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Learned Helplessness and Learned Optimism

Feel defeated before you even begin to fight? It might be learned behavior.

By Donna L. Roberts, PhD (Psych Pstuff)Published about a year ago 3 min read
Photo by Jeremy Perkins on Unsplash

Learned helplessness is a phenomenon in which an individual experiences a sense of powerlessness in situations where they have previously been exposed to uncontrollable, negative events. Discovered quite serendipitously, it has since been credited by some scholars as the impetus that resulted in cognitive psychology’s displacement of behaviorism. This phenomenon has since been observed in a wide range of species, including humans, and has been the subject of extensive research in the fields of psychology and neuroscience.

Through a series of experiments, researchers Maier and Seligman (1976) demonstrated that animals can learn that their behavior will have no effect on an environmental event or condition and thus conclude that an aversive stimulus cannot be escaped or avoided. The learned helplessness studies illustrated clearly that thought processes, and not merely the observable rewards or punishments, were determinants of behavior.

In the original experiments, dogs were subjected to conditions where electric shocks could not be avoided regardless of their behavior. Subsequently, when conditions changed such that the shocks could be avoided the dogs did not adjust their behavior, but rather continued to act based on what they had previously learned — that they were helpless and could not escape the aversive stimuli (Maier and Seligman, 1976). These early experiments were theorized to have profound implications for human behavior, particularly with regard to motivation and the development and perpetuation of depression.

Like with the dogs, human beings typically manifest a passive acceptance of what they perceive as uncontrollable aversive conditions. Repeated exposure to failure experiences results in depression, a lack of motivation and a loss of hope. The expectation of failure is learned and generalized so that new experiences are approached with a low level of perceived self-efficacy.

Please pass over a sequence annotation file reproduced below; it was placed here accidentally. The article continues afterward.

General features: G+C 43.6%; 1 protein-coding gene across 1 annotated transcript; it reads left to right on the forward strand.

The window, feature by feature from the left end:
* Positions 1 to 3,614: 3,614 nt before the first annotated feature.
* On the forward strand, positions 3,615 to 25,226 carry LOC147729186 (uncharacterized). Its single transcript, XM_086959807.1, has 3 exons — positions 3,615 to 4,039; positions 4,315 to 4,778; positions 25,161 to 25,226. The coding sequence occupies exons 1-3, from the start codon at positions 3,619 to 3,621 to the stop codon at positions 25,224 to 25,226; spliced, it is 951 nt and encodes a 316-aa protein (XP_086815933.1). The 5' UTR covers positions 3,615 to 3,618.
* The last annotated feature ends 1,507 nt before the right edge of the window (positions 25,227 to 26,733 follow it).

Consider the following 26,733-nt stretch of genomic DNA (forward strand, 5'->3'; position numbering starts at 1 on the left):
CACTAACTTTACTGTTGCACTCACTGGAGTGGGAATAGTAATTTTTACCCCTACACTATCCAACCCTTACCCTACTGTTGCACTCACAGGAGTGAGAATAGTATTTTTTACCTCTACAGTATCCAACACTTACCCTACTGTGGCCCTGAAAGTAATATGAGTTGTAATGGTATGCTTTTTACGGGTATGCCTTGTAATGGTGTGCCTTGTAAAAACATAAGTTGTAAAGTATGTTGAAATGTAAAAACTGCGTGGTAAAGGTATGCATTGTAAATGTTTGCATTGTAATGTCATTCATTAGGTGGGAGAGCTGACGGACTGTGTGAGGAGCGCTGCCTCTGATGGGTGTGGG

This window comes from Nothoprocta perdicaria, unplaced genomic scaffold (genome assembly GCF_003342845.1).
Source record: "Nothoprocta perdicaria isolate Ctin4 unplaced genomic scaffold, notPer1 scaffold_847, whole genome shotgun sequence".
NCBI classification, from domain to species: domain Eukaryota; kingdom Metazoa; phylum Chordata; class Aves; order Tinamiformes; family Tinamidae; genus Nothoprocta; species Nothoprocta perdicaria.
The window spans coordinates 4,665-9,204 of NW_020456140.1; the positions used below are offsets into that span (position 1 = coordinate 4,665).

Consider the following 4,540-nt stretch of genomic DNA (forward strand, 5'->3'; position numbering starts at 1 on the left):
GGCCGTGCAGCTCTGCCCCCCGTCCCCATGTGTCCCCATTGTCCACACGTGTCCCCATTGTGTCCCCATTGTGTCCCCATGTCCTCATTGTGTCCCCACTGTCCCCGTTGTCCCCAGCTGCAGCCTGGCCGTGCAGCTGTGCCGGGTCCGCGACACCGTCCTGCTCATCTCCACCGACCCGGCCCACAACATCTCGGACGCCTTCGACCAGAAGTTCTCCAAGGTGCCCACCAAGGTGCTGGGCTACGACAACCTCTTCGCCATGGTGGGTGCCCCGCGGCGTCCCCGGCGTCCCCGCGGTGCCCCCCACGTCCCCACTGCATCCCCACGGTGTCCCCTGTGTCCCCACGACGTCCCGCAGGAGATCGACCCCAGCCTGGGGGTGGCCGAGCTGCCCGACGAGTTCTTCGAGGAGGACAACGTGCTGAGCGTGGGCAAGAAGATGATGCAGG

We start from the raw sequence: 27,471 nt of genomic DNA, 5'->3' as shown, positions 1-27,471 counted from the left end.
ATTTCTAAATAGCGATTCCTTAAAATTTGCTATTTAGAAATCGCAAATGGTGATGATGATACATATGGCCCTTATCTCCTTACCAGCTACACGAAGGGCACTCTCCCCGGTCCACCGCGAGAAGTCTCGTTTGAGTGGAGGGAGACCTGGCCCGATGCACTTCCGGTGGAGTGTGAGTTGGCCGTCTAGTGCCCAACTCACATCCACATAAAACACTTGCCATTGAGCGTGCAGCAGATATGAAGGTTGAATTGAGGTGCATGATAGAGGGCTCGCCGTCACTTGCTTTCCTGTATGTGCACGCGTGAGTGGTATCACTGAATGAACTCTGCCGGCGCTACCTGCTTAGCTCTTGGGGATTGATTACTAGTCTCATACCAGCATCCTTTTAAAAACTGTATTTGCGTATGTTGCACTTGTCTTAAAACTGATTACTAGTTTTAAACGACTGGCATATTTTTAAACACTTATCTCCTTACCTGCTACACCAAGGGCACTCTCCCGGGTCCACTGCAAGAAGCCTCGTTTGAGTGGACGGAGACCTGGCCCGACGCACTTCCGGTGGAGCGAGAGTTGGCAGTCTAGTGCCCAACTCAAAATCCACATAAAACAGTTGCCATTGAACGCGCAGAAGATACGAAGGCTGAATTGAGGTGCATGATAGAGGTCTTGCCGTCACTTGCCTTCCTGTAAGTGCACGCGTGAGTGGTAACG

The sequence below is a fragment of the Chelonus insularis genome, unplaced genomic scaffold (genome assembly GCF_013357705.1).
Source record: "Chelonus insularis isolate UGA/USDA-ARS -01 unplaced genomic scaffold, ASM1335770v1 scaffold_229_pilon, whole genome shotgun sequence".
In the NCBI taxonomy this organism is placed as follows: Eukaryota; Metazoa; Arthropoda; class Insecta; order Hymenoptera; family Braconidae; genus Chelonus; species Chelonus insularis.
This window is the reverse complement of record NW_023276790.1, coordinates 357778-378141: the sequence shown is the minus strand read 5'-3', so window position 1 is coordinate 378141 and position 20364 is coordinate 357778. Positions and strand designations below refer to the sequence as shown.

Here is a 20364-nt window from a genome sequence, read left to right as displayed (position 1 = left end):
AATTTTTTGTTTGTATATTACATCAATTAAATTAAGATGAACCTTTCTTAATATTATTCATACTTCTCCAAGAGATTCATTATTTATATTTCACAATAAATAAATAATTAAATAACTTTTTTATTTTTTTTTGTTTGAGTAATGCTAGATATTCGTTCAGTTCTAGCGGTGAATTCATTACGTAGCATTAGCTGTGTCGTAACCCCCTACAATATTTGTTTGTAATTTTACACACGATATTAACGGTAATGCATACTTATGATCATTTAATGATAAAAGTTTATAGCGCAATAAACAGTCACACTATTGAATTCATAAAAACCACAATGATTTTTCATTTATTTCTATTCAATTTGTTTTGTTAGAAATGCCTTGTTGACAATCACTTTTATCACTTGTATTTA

Seligman and his colleagues identified general defining aspects of learned helplessness to include: a subsequent failure to learn to avoid an undesirable, but escapable stimulus after repeated exposure to the stimulus in inescapable circumstances; cognitive and motivational deficits exhibited by a subject repeatedly exposed to inescapable negative stimuli; and the generalized broad expectation that outcomes were independent of effort and thus uncontrollable (Buchwald, Coyne & Cole, 1978).

Furthermore, they categorized the major symptoms of learned helplessness into three specific groups — motivational, cognitive, and emotional — each reflecting a different aspect of the individual’s holistic response to this form of conditioning. The motivational aspect refers to a reduced incentive to try new coping responses. The cognitive aspect manifests in the inability to learn new responses to overcome the prior learning that the aversive situation is uncontrollable and in escapable. The emotional aspect refers to the withdrawing, apathetic tendencies and the subjective feelings of anxiety, fear and hopelessness (Alloy & Abramson, 1982; Ormrod, 2004). Taken together, these symptoms represent the pervasive sense of desperation and lack of control that perpetuates depression.

By Dev Asangbam on Unsplash

While Seligman argued that depression is a form of learned helplessness based on an expectation that one cannot control important outcomes in life, he has also written about learned optimism (1990). He argues that optimism and pessimism are rooted in our “explanatory styles” — in the ways we explain good and bad events. Based on large numbers of studies, Seligman described the typical pessimist as someone who attributes failure to factors that are internal, permanent, and global, and conversely, success to factors that are external, temporary, and specific. This explanatory style breeds despair and low self-esteem. In contrast, the typical optimist is someone who makes the opposite attributions.


Alloy, L. B., & Abramson, L. Y. (1982). Learned helplessness, depression, and the illusion of control. Journal of personality and social psychology, 42(6), 1114–1126.

Buchwald, A.M., Coyne, J.C., and Cole, C.S. (1978). A critical evaluation of the learned helplessness model of depression. Journal of Abnormal Psychology, 87, 180–193.

Maier, S. F. & Seligman, M. E. P. (1976). Learned helplessness: Theory and evidence. Journal of Experimental Psychology: General, 105, 3–46.

Ormrod, J. E. (2004). Human learning (4th ed.). Upper Saddle River, NJ: Merrill Prentice Hall.

Seligman, M. (1998). Learned Optimism. New York, NY: Pocket Books.


About the Creator

Donna L. Roberts, PhD (Psych Pstuff)

Writer, psychologist and university professor researching media psych, generational studies, human and animal rights, and industrial/organizational psychology

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